Jesus Used Parables to Conceal Truth

In church one Sunday I asked people why they thought Jesus spoke in parables. Many of the answers were to be expected: People like stories; stories can more effectively communicate a point; stories cause us to think; stories stick with us; and so on. While I believe that all of these statements carry truth, none of them are the reason Jesus gave as to why He spoke in parables.

And when he was alone, those around him with the twelve asked him about the parables. And he said to them, “To you has been given the secret of the kingdom of God, but for those outside everything is in parables, so that ‘they may indeed see but not perceive, and may indeed hear but not understand, lest they should turn and be forgiven.’” And he said to them, “Do you not understand this parable? How then will you understand all the parables? (Mk 4:10-13)

So why did Jesus speak in parables? He quotes Isaiah as His answer. He speaks in parables so people won’t understand. And just to make it even more complicated, He doesn’t want people to understand because if they did, they might turn from sin and be forgiven.

Feeling uncomfortable? This pretty much goes against everything we’ve ever been taught in church, doesn’t it? Aren’t we supposed to water everything  down and pull as many cheap sales moves as we can to win as many souls to Heaven as possible? And yet here’s Jesus intentionally trying to complicate His lessons so people won’t get it!

But then again, that’s not totally unlike Jesus. After all, this is the guy who once preached such a hard message that “many of his disciples turned back and no longer walked with him“ (Jn 6:66). Marketing wasn’t really His strong suit. He didn’t try to make things easy so people would follow Him—in fact, He made things exceedingly difficult. He very intentionally pitched a hard gospel because He wanted us to live intentional lives. He’s not just looking for believers, He’s looking for those who will live this Christianity thing out.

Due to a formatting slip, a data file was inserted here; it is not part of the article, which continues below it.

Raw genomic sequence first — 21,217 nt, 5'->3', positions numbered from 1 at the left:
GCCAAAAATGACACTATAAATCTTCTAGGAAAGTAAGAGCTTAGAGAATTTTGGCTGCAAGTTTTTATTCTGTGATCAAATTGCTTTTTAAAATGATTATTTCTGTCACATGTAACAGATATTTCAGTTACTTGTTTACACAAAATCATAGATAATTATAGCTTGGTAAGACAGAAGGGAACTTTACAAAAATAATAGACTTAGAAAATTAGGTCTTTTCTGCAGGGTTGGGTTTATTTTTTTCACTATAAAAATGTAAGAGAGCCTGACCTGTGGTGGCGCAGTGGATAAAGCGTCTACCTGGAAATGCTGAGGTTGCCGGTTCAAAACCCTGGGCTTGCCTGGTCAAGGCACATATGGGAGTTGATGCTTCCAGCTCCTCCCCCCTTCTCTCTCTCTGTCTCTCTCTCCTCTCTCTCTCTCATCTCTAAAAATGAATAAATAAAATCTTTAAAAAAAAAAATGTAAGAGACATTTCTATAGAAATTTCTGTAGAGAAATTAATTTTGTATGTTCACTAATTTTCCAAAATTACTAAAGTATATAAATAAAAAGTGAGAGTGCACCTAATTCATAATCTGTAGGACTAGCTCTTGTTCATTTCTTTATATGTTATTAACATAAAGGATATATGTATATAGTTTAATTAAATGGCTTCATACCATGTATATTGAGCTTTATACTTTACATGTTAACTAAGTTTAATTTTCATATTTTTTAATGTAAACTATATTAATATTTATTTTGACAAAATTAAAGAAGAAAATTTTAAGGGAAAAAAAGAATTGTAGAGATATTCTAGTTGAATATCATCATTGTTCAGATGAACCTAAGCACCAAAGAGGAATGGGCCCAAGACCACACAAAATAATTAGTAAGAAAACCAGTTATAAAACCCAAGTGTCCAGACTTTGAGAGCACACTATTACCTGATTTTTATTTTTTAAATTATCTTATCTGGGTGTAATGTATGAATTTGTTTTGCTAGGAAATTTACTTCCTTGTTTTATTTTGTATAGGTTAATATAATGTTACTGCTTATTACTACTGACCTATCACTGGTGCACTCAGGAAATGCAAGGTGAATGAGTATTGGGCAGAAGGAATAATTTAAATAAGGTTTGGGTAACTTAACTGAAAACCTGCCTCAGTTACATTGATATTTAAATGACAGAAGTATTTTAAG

All of this being said, however, we should remember that the rest of the Bible does tell us that God “desires all people to be saved and to come to the knowledge of the truth” (1 Tim 2:4)—and we could go on to cite many more passages like this to make the same point. So it’s definitely not that God doesn’t want people to receive salvation. Therefore, we need a different understanding of this passage.

What helps us bring this passage into clarity is the fact that “Mark is a gospel more of revelation than of concealment; or, at least, of a concealment designed to lead to revelation” (Wright, N.T. The Resurrection of the Son of God. p. 630).

With this in mind, we can see that even when Jesus hides truths in the gospel of Mark, it’s actually so that they can be discovered and revealed to us as we engage the mysteries.

And who are these truths revealed to? Those whom God chooses; for Jesus said that, “no one can come to me unless it is granted him by the Father” (Jn 6:65). And who does the Father grant access to? The answer throughout the Bible seems to be anyone who is willing to truly follow Him. And so in the end, parables are for those seeking God. As for those who don’t care, the concealed truth will fly in one ear and out the other.


Want to continue the conversation? Take the long journey with my book/audiobook, The Rush and the Restor take a shorter path with my condensed version, Fantasy IRL.

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